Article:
NORTH ADAMS -- For the first time since 2007, taxi rates will increase across the city.

The City Council, which controls all cab rates within the city, on Tuesday approved a $2 increase, from $4 to $6, in the flat cab rate for any ride within a mile of the city's center. Trips to the outer regions of North Adams will bump from $5 to $7 under the revised regulations.

Additional charges in both zones, such as a $1 luggage charge and charges for waiting, will not be affected by the rate increase.

The city's only taxi cab company, Tunnel City Taxi, requested an increase in the rates from the council earlier this year.

Guy Cariddi, owner of Tunnel City Taxi, told the Public Safety Committee earlier this month that he loses $200 to $250 every day on his cab business, and that comparable services in Pittsfield cost more than twice as much as a ride in North Adams.

The Public Safety Committee, which brought the recommendation to increase rates to the City Council, discussed the possibility of doing away with the city's two-zone, flat-rate system. Cariddi suggested a base rate of $2.50, plus $0.25 per every 1/10th mile traveled. But when the Tunnel City Taxi owner suggested this would be measured by the car's odometer, Councilor Keith Bona balked, worrying that the odometer would not be visible to customers in the back seat.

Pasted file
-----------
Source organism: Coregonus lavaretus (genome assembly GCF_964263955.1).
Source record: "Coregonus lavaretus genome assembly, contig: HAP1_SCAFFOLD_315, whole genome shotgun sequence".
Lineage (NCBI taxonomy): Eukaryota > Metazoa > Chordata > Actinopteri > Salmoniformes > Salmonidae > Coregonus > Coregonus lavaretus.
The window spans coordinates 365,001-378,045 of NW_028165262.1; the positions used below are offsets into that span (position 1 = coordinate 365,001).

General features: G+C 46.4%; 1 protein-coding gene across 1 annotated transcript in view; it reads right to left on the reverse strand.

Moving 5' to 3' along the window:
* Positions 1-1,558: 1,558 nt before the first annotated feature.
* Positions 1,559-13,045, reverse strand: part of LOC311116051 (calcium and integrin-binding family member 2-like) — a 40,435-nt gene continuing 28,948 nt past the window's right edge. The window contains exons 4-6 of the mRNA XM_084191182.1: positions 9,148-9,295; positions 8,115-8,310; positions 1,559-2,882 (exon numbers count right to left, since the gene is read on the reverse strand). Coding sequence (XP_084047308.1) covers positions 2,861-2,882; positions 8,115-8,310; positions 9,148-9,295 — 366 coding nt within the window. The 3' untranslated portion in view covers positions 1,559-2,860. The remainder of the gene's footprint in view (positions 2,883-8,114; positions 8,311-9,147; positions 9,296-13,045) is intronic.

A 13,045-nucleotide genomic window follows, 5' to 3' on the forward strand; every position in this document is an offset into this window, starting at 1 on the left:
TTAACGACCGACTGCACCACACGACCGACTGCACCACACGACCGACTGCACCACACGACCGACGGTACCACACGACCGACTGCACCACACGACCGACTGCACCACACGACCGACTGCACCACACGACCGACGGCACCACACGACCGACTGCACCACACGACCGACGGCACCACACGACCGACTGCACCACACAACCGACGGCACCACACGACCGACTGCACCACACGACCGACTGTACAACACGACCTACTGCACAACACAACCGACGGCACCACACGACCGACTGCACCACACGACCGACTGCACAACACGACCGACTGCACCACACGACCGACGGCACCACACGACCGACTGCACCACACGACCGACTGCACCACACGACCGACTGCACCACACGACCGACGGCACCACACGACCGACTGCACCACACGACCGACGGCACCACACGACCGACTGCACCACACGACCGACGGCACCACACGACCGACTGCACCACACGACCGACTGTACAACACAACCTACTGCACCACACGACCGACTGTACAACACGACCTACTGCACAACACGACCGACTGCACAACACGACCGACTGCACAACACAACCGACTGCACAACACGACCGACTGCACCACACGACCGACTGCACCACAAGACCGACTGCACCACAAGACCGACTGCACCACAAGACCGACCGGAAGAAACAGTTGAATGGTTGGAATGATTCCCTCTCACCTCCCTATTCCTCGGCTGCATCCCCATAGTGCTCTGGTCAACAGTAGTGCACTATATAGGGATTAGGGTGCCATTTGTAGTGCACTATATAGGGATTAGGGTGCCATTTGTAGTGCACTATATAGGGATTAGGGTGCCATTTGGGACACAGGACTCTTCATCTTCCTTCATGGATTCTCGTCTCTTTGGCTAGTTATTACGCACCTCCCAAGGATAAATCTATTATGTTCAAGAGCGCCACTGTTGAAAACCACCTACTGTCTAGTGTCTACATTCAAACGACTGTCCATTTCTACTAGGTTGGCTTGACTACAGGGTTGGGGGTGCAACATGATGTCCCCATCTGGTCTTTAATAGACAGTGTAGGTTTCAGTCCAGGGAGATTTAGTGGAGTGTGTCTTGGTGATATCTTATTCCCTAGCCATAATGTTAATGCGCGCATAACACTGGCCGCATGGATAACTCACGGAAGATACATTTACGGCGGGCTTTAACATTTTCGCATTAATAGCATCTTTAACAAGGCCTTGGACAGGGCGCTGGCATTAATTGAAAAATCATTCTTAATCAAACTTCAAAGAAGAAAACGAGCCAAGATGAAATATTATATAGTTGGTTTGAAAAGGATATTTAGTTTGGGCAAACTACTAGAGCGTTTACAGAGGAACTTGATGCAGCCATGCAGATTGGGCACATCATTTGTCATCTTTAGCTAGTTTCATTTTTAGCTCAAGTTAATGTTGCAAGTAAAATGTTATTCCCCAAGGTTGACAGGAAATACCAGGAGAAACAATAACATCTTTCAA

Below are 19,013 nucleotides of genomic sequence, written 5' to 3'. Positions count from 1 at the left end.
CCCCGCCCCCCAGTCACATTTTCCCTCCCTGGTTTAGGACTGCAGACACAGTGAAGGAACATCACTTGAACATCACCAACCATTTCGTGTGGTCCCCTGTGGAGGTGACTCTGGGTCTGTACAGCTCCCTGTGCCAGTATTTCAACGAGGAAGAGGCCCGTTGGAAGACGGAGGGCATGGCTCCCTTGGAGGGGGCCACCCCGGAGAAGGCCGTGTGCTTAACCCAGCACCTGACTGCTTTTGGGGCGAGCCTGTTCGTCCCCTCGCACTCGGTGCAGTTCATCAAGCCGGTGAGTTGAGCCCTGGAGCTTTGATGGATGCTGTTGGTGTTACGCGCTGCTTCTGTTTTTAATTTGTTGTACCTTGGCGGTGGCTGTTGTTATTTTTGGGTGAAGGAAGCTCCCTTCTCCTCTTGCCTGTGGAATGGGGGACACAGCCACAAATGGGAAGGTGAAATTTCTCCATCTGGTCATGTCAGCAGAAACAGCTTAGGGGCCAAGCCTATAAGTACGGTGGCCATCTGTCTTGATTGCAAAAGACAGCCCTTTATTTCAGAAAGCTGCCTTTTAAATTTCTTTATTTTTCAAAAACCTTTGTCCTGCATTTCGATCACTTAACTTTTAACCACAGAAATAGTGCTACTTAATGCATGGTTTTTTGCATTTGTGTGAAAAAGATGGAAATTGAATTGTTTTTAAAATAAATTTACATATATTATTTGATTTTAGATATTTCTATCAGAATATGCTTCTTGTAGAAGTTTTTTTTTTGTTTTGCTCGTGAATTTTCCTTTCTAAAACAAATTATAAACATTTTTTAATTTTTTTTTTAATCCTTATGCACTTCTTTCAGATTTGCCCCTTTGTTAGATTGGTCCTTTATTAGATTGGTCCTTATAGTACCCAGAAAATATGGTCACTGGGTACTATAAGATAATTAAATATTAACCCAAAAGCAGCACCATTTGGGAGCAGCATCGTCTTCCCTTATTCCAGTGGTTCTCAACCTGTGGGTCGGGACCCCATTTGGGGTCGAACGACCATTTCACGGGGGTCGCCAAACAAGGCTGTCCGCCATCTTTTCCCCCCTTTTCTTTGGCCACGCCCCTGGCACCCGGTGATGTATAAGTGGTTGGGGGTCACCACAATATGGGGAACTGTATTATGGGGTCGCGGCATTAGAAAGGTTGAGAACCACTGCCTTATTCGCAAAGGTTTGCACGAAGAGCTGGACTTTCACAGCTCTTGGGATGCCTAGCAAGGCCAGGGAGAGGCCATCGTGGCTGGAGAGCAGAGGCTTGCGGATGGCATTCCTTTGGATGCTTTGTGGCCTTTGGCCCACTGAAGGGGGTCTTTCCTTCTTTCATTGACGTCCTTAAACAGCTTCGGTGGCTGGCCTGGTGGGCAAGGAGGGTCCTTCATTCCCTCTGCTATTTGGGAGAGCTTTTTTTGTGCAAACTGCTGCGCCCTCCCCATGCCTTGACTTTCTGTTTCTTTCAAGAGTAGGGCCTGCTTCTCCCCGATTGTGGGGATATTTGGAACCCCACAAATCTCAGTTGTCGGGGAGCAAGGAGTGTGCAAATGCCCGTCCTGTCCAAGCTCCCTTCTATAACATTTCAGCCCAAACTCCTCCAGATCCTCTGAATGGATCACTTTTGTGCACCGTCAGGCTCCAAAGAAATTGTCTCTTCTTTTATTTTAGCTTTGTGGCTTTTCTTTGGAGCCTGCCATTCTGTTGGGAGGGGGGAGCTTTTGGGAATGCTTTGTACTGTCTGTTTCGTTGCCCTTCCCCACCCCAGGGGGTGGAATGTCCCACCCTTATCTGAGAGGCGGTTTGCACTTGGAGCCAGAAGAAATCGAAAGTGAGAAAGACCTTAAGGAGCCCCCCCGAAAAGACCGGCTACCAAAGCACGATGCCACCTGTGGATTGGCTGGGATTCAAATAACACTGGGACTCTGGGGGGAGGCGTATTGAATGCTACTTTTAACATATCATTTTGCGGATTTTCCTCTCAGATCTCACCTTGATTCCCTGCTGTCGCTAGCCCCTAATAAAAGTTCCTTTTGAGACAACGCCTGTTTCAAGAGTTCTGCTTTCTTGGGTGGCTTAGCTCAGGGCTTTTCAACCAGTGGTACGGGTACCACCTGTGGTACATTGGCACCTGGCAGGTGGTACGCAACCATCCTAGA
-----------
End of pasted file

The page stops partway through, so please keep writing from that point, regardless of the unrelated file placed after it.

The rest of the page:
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"If they were to go to a measured system, I would prefer the standard taxi meters," Bona said on Tuesday.

But the standard meters could cost Tunnel City Taxi as much as $1,500, according to Cariddi. Councilor Eric Buddington expressed concern that the cost of the meters would potentially be a barrier to new taxi companies coming to North Adams.

After speaking with several taxi riders in the city, Councilor Kate Merrigan said they prefer the city's zone system over a metered approach.

"They really like the zone system, they find it predictable and easy to use," Merrigan said.

Users also were more receptive to the rate increase than Merrigan expected, she said.

"No one ever likes to raise rates," she said. "While it's not necessarily the place of the city to make sure businesses are profitable, we do set the rates, and we haven't adjusted them in seven years."

Merrigan noted that the rates should be revisited more frequently, such as during a large increase in fuel prices.

According to Cariddi, Tunnel City Taxi receives between 140 to 150 calls a day, shared between its four taxis during its operating hours of 6 a.m. to 12 a.m.

The company has received more calls for rides to Berkshire Medical Center in the wake of North Adams Regional Hospital's closure last month. It charges $40 for a ride, but the trip takes a cab out of the city for more than an hour, according to Cariddi, at times straining the company's ability to handle calls within the city limits.

"He's barely making a living," Councilor Wayne Wilkinson said, adding "I think it's really important to give him a modest increase so that we make sure we do have a taxi service in town."

To reach Adam Shanks:
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